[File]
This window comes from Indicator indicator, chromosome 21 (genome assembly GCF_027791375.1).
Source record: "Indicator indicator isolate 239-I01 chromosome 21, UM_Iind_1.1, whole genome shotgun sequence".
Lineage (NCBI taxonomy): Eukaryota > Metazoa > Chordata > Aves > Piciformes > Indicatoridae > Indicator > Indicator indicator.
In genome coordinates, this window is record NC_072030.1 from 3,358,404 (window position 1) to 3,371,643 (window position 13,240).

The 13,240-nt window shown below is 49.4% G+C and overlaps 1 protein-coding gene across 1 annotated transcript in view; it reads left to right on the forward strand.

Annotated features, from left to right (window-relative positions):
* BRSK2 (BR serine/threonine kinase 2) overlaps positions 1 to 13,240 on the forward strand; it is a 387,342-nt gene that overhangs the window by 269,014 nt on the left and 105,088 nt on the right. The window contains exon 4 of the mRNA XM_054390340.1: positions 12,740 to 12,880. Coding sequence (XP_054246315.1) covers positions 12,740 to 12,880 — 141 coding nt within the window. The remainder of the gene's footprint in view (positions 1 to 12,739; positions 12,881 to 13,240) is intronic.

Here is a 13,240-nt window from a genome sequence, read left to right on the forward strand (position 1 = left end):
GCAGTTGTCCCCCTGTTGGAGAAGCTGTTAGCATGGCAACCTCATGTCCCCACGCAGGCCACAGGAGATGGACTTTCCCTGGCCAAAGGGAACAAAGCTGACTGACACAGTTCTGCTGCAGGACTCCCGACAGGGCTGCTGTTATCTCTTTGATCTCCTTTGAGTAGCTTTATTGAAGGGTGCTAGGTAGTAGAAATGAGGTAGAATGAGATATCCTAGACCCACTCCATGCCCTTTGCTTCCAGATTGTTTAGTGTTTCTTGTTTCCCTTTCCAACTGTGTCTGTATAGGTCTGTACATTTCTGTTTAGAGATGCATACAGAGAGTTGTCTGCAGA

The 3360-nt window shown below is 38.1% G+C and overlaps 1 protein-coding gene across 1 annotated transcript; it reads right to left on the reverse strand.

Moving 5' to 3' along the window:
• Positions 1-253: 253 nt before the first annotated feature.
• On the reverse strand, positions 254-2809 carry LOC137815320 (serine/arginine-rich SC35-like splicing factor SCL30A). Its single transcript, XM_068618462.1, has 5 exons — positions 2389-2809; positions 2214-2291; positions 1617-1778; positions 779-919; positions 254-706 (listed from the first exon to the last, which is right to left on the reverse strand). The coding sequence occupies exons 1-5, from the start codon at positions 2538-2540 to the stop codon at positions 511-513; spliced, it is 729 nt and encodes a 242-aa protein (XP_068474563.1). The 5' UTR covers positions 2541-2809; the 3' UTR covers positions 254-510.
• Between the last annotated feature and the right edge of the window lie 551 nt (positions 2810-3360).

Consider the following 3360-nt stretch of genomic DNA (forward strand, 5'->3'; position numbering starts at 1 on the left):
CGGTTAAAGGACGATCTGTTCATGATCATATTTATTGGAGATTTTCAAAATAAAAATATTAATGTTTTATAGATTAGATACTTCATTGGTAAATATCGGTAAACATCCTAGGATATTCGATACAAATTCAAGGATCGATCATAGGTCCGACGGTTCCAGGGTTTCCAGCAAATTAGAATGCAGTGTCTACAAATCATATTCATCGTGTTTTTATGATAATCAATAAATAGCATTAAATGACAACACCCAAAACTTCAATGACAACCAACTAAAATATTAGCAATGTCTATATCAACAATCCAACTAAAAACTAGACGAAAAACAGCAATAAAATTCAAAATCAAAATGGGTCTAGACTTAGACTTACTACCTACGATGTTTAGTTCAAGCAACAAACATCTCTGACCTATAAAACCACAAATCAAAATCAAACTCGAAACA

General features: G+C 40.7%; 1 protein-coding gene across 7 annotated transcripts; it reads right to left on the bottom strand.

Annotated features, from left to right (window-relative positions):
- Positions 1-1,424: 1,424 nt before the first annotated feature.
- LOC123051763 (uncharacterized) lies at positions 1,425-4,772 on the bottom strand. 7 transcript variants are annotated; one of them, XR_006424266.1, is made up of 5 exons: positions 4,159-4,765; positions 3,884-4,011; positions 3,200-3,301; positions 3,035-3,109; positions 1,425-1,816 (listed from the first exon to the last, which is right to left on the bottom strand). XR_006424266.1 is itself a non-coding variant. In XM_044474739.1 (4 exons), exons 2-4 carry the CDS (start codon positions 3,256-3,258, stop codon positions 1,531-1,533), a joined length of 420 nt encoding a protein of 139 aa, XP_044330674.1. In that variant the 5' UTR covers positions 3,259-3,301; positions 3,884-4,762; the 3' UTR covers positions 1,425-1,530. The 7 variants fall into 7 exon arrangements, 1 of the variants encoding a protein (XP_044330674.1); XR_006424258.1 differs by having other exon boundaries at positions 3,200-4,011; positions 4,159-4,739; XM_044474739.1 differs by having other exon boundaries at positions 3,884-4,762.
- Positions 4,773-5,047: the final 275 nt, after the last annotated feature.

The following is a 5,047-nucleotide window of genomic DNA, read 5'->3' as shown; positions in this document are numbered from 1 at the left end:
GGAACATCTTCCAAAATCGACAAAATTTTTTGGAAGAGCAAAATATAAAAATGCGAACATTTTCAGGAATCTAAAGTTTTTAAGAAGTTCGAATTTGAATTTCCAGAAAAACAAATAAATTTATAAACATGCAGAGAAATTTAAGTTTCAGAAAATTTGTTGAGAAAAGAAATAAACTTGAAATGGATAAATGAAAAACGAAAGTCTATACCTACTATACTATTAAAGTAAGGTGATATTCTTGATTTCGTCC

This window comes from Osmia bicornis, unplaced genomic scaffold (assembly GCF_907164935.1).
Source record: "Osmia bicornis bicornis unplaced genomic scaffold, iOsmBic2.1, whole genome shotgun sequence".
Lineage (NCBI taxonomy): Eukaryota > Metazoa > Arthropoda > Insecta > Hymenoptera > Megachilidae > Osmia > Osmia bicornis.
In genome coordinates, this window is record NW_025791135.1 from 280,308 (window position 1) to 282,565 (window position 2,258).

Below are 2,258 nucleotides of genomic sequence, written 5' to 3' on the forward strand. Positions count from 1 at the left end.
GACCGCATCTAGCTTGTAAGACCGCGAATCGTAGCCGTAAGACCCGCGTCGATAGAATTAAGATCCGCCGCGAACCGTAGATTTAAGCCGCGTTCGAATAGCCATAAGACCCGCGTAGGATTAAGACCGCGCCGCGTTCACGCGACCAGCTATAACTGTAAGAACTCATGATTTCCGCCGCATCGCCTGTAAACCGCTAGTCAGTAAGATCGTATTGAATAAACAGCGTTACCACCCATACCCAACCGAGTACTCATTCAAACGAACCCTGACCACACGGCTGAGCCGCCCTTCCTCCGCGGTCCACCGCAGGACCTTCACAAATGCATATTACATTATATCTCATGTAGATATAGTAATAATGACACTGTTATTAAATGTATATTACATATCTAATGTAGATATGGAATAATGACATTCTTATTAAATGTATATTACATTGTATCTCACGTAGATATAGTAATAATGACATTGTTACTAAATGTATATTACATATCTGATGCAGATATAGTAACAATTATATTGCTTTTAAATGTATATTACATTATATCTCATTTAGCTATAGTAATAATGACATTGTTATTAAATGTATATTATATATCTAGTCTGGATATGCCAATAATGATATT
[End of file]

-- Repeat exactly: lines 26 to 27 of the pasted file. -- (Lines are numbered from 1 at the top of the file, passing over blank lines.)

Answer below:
Lineage (NCBI taxonomy): Eukaryota > Metazoa > Arthropoda > Insecta > Hymenoptera > Megachilidae > Osmia > Osmia bicornis.
In genome coordinates, this window is record NW_025791135.1 from 280,308 (window position 1) to 282,565 (window position 2,258).